Before our last Disney World vacation, I studied up on some Disney Parks secrets. Some of what I read is on my Pinterest board. Most of what I looked for came from a book that I borrowed from my younger sister: The Hidden Magic of Walt Disney World: Over 600 Secrets of the Magic Kingdom, Epcot, Disney’s Hollywood Studios, and Animal Kingdom by Susan Veness. You can find it here. It’s also available for Kindle.
Some things I took note of were Disney “secrets” and other things were just interesting and fun to know. Here are some pictures of the things from my Fun Facts and Secrets Search at World Showcase.
I love the beautiful Sunken Garden in the Canada Pavilion. According to this plaque in the garden,The Hidden Magic of Disney World book, and the Butchart Gardens website, Robert Pim Butchart was a limestone worker. He developed a quarry and a cement factory. After he dug out limestone, the area was left with a big, empty pit. His wife, Jennie, made the pit into a beautiful garden. How clever! Today, the gardens are a popular tourist attraction and a National Historic Site of Canada. After learning all of this, I had a new appreciation for the Sunken Garden at Epcot.
Another interesting thing about the garden area is that the mountain in the back uses forced perspective. The plants on the mountain are big at bottom and smaller at the top. The differences in sizes makes it appear taller than it actually is.
After the buildings were made in the UK Pavilion, they decided that they were too clean to be accurate, so they painted on soot!
The cottage that holds the Tea Caddy tea shop is based on Anne Hathaway’s home in Stratford-upon-Avon home. Anne was the wife of Shakespeare. Below is a picture of her house.
The second story windows of The Queen’s Table gift shop shows four crests. These are the crests of four prestigious universities in the United Kingdom. From left to right they are Oxford, Eton, Edinburgh, & Cambridge.
The bridge from the United Kingdom Pavilion to France is based on the Pont des Arts, which is the bridge between the famous Louvre museum & the Institut de France.
Compare it to the real bridge here:
Extra trivia: The Pont des Arts is also the bridge where lovers have started the tradition of leaving a padlock on the fence and throwing the key into the river. Romantic? Yes. Getting to be a bit much? Also yes. I sincerely doubt that Disney World will allow that to start happening to their version of the bridge!
Also in France, the park by the canal is inspired by Georges Seurat’s painting “A Sunday Afternoon on the Island of La Grande Jatte.” I didn’t get a good picture of this park, but you can see it in the right of this photo. There is a better photo from an excellent post on the France Pavilion by AllEars.net (this is also on my Disney Pinterest board!).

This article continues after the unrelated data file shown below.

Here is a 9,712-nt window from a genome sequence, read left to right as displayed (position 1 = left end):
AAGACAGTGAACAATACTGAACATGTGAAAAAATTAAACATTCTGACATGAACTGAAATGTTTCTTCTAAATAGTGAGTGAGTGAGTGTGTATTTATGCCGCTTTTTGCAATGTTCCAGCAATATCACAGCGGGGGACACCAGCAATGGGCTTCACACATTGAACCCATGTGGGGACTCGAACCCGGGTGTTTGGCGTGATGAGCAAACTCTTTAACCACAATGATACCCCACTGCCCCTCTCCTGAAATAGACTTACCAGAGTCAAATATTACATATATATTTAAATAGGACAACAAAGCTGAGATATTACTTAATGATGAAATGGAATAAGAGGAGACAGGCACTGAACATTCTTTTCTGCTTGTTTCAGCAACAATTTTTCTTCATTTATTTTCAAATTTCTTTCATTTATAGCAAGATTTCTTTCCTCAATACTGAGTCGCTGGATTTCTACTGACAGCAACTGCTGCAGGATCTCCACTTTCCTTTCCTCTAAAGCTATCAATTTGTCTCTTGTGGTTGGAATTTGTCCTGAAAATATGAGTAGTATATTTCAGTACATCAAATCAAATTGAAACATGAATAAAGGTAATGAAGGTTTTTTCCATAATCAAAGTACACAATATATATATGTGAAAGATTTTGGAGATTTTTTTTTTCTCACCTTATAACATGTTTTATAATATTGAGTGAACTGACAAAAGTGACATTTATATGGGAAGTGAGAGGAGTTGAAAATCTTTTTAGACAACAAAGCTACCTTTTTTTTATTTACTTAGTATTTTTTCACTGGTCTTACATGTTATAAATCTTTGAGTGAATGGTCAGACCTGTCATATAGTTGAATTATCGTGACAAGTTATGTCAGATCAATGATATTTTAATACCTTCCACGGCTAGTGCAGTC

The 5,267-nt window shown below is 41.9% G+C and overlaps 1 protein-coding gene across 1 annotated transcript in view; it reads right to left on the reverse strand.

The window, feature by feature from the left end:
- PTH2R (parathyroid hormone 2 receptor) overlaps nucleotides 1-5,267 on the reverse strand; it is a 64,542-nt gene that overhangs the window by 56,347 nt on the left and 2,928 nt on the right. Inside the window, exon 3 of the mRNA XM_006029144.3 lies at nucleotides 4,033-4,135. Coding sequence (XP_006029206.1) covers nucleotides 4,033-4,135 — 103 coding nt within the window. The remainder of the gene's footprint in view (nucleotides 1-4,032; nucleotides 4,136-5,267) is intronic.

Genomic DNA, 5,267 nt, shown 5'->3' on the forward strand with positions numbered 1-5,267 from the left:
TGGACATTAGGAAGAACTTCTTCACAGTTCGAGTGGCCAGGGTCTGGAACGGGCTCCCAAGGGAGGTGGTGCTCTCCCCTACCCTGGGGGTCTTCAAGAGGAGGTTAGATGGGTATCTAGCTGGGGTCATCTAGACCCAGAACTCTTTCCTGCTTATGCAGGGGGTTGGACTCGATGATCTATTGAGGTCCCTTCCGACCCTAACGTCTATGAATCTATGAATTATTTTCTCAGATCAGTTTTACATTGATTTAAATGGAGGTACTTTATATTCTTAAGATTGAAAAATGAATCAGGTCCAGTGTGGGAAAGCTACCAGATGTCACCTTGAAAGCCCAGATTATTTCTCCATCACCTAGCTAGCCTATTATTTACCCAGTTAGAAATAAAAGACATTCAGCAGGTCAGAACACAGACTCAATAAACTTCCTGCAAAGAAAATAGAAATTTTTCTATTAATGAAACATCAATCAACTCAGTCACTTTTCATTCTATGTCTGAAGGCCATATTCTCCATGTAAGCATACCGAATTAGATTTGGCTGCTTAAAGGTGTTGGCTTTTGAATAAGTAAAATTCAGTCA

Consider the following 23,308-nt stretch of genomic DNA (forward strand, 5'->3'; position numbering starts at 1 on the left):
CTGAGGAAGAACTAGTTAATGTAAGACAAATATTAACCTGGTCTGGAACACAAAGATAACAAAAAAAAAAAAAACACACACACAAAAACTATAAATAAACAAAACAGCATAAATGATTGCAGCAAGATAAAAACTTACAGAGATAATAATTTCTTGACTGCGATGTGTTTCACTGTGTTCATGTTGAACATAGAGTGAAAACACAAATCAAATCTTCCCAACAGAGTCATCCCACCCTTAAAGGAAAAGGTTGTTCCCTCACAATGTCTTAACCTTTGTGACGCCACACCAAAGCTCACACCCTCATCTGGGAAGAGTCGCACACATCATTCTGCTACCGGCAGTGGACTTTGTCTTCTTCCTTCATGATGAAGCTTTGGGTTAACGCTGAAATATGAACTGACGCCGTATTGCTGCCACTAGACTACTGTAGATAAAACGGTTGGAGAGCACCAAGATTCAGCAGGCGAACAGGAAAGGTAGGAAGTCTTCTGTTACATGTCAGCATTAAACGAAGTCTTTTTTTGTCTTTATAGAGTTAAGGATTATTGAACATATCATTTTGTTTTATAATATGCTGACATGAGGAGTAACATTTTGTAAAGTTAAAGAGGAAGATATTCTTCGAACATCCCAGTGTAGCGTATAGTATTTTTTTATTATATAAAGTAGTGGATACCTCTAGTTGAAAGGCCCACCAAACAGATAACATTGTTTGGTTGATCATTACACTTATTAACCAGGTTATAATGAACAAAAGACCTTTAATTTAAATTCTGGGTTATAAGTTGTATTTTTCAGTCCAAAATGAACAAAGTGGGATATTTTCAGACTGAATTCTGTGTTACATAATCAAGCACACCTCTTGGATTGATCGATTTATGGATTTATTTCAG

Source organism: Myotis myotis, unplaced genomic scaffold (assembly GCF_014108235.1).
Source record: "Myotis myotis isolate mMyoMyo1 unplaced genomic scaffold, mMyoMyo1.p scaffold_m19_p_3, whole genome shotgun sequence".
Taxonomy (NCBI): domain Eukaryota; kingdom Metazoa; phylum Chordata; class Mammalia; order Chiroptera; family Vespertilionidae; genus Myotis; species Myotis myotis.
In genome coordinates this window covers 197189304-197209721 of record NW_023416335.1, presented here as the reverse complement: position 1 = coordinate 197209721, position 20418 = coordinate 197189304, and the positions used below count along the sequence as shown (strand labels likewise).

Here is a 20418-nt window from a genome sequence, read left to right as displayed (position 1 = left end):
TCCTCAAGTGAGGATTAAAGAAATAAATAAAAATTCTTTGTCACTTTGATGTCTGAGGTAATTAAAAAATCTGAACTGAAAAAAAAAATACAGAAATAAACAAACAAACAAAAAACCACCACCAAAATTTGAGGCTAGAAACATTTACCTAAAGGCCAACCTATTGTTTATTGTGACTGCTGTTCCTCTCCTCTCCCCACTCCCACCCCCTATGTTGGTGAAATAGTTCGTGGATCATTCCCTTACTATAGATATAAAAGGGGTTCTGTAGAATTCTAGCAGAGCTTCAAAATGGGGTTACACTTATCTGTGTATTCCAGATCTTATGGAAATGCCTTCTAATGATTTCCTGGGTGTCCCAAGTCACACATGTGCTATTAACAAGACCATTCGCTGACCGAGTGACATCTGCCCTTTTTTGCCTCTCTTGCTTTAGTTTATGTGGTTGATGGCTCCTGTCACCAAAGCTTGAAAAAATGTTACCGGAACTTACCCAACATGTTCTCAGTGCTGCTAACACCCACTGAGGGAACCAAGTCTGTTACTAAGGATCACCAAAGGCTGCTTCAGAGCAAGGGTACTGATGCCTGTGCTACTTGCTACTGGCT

I’ve had the privilege of seeing this painting in-person a couple of times at the Art Institute of Chicago. He painted people relaxing by the Seine River (which is in France). It’s my older sister’s favorite piece of art. More trivia for you: The painting is huge (6.8 feet x 10.1 feet) and was done using Pointillism (painting with dots)!
Behind the tasting counter at Aux Vins de France, you can find Chef Remy! These Little Chefs are also for sale in the store.
From the Moroccan Pavilion, you can see the Tower of Terror in the distance. I, unfortunately, forgot to look for this one, so this great photo is from Tower Secrets. The Hidden Magic of Walt Disney World explained that the Tower looked out of place, so they added minarets to the top to help it blend in with the Moroccan architecture. So cool!
I learned on the Disney Channel that the king of Morocco sent craftsmen to America to ensure the accuracy of their buildings. It follows the Islamic rules on architecture. It’s also the only World Showcase Pavilion that is sponsored only by a government, not a company.
If you watch IllumiNations, you may notice that the Morocco Pavilion, with respect for Muslim beliefs, does not light at night.
Don’t forget that the Moroccan Pavilion also does Henna tattoos. I have a detailed description about that here.
The gateway by the lake is modeled after one in Hiroshima. The artificial barnacles on the legs show tide level there.
The Japanese think a stork nesting on the roof is good luck. Buildings may have a blue roof with golden fish to trick storks into landing there.
UNITED STATES OF AMERICA:
Disney used forced perspective again in the USA Pavilion. This building looks like it’s only a few stories tall, like traditional Colonial buildings are, but is 5 stories! The doors may look normal, but are 12 feet tall!
In Italy, forced perspective tricks our eyes once again. The bricks that make up this tower get smaller as they go up, making the tower seem taller than it is.
Disney is very intentional about the plants that they use in their landscaping. They vary according to what part of the park you’re in. So, it’s only fitting that Italy has an olive tree. I snapped a quick picture of this olive tree next to the canal bridge.
There is a Hidden Mickey on Das Kaufhaus store in Germany. Do you see it? Probably not…
Here’s a closer look. Check out the prince’s crown.
These statues are called Foo Dogs. Their purpose in Chinese culture is to protect the building and defend the law.
On the right side of the door is the boy Foo Dog. His foot is on a globe.
On the left is a girl Foo Dog. Her foot holds a baby Foo. Cute!
I made a discovery of my own in Noway. Their giant troll statue is, apparently, a replica of trolls in Voss, Norway. Read more about that in this post of mine.
The top of the pyramid in Mexico is a launch spot for fireworks!
I hope you’ve enjoyed this little journey around the world from Epcot’s World Showcase! I will be making more secrets and fun facts posts in the near future! Follow me on Pinterest, facebook, or subscribe to my blog to make sure you don’t miss them!